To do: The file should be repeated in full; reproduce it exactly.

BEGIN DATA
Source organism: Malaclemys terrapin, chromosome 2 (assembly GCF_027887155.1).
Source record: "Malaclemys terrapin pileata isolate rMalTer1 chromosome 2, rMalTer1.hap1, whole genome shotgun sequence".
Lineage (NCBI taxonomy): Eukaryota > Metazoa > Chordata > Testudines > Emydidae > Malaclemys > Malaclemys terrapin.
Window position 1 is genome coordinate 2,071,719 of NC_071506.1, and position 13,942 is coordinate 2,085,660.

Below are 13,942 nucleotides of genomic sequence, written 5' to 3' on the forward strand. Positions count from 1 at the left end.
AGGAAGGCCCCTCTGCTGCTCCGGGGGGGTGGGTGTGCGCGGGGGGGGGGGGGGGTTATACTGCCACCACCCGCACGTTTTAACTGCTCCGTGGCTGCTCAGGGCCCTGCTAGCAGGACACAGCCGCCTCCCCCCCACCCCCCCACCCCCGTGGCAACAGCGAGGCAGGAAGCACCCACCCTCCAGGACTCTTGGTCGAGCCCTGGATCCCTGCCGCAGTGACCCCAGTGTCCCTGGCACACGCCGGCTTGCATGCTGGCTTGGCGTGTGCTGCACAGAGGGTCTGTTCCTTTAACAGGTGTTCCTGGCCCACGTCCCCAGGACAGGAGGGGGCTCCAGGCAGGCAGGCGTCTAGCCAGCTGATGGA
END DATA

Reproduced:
Source organism: Malaclemys terrapin, chromosome 2 (assembly GCF_027887155.1).
Source record: "Malaclemys terrapin pileata isolate rMalTer1 chromosome 2, rMalTer1.hap1, whole genome shotgun sequence".
Lineage (NCBI taxonomy): Eukaryota > Metazoa > Chordata > Testudines > Emydidae > Malaclemys > Malaclemys terrapin.
Window position 1 is genome coordinate 2,071,719 of NC_071506.1, and position 13,942 is coordinate 2,085,660.

Below are 13,942 nucleotides of genomic sequence, written 5' to 3' on the forward strand. Positions count from 1 at the left end.
AGGAAGGCCCCTCTGCTGCTCCGGGGGGGTGGGTGTGCGCGGGGGGGGGGGGGGGTTATACTGCCACCACCCGCACGTTTTAACTGCTCCGTGGCTGCTCAGGGCCCTGCTAGCAGGACACAGCCGCCTCCCCCCCACCCCCCCACCCCCGTGGCAACAGCGAGGCAGGAAGCACCCACCCTCCAGGACTCTTGGTCGAGCCCTGGATCCCTGCCGCAGTGACCCCAGTGTCCCTGGCACACGCCGGCTTGCATGCTGGCTTGGCGTGTGCTGCACAGAGGGTCTGTTCCTTTAACAGGTGTTCCTGGCCCACGTCCCCAGGACAGGAGGGGGCTCCAGGCAGGCAGGCGTCTAGCCAGCTGATGGA